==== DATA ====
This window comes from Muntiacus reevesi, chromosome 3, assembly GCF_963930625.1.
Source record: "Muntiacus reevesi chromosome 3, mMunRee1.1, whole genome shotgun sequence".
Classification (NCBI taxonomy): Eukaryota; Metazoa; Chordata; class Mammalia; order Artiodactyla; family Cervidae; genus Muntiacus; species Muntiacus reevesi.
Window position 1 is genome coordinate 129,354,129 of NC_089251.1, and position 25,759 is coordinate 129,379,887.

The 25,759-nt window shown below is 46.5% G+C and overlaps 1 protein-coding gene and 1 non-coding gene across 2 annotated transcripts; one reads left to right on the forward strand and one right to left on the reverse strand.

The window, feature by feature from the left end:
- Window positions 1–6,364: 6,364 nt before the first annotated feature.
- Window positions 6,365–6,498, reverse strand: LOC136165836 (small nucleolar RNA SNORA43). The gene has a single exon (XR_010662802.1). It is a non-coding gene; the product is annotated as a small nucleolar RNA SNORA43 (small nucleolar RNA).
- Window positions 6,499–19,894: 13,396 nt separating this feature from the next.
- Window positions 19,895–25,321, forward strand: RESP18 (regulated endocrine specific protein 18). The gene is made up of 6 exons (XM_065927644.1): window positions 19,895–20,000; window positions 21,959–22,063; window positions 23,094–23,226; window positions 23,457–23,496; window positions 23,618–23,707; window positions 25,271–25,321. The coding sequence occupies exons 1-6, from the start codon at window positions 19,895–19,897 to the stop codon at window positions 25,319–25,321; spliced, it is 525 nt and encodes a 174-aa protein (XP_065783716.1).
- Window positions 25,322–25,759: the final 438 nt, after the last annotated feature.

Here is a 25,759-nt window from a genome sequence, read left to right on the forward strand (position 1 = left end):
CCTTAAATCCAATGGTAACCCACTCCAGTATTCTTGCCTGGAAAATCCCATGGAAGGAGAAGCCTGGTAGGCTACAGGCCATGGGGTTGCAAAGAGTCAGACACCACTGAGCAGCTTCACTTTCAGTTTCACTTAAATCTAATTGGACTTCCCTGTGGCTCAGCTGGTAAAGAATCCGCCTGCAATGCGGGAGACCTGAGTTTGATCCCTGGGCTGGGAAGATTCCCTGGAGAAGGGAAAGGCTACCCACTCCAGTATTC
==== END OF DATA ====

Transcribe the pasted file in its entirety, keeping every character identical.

This window comes from Muntiacus reevesi, chromosome 3, assembly GCF_963930625.1.
Source record: "Muntiacus reevesi chromosome 3, mMunRee1.1, whole genome shotgun sequence".
Classification (NCBI taxonomy): Eukaryota; Metazoa; Chordata; class Mammalia; order Artiodactyla; family Cervidae; genus Muntiacus; species Muntiacus reevesi.
Window position 1 is genome coordinate 129,354,129 of NC_089251.1, and position 25,759 is coordinate 129,379,887.

The 25,759-nt window shown below is 46.5% G+C and overlaps 1 protein-coding gene and 1 non-coding gene across 2 annotated transcripts; one reads left to right on the forward strand and one right to left on the reverse strand.

The window, feature by feature from the left end:
- Window positions 1–6,364: 6,364 nt before the first annotated feature.
- Window positions 6,365–6,498, reverse strand: LOC136165836 (small nucleolar RNA SNORA43). The gene has a single exon (XR_010662802.1). It is a non-coding gene; the product is annotated as a small nucleolar RNA SNORA43 (small nucleolar RNA).
- Window positions 6,499–19,894: 13,396 nt separating this feature from the next.
- Window positions 19,895–25,321, forward strand: RESP18 (regulated endocrine specific protein 18). The gene is made up of 6 exons (XM_065927644.1): window positions 19,895–20,000; window positions 21,959–22,063; window positions 23,094–23,226; window positions 23,457–23,496; window positions 23,618–23,707; window positions 25,271–25,321. The coding sequence occupies exons 1-6, from the start codon at window positions 19,895–19,897 to the stop codon at window positions 25,319–25,321; spliced, it is 525 nt and encodes a 174-aa protein (XP_065783716.1).
- Window positions 25,322–25,759: the final 438 nt, after the last annotated feature.

Here is a 25,759-nt window from a genome sequence, read left to right on the forward strand (position 1 = left end):
CCTTAAATCCAATGGTAACCCACTCCAGTATTCTTGCCTGGAAAATCCCATGGAAGGAGAAGCCTGGTAGGCTACAGGCCATGGGGTTGCAAAGAGTCAGACACCACTGAGCAGCTTCACTTTCAGTTTCACTTAAATCTAATTGGACTTCCCTGTGGCTCAGCTGGTAAAGAATCCGCCTGCAATGCGGGAGACCTGAGTTTGATCCCTGGGCTGGGAAGATTCCCTGGAGAAGGGAAAGGCTACCCACTCCAGTATTC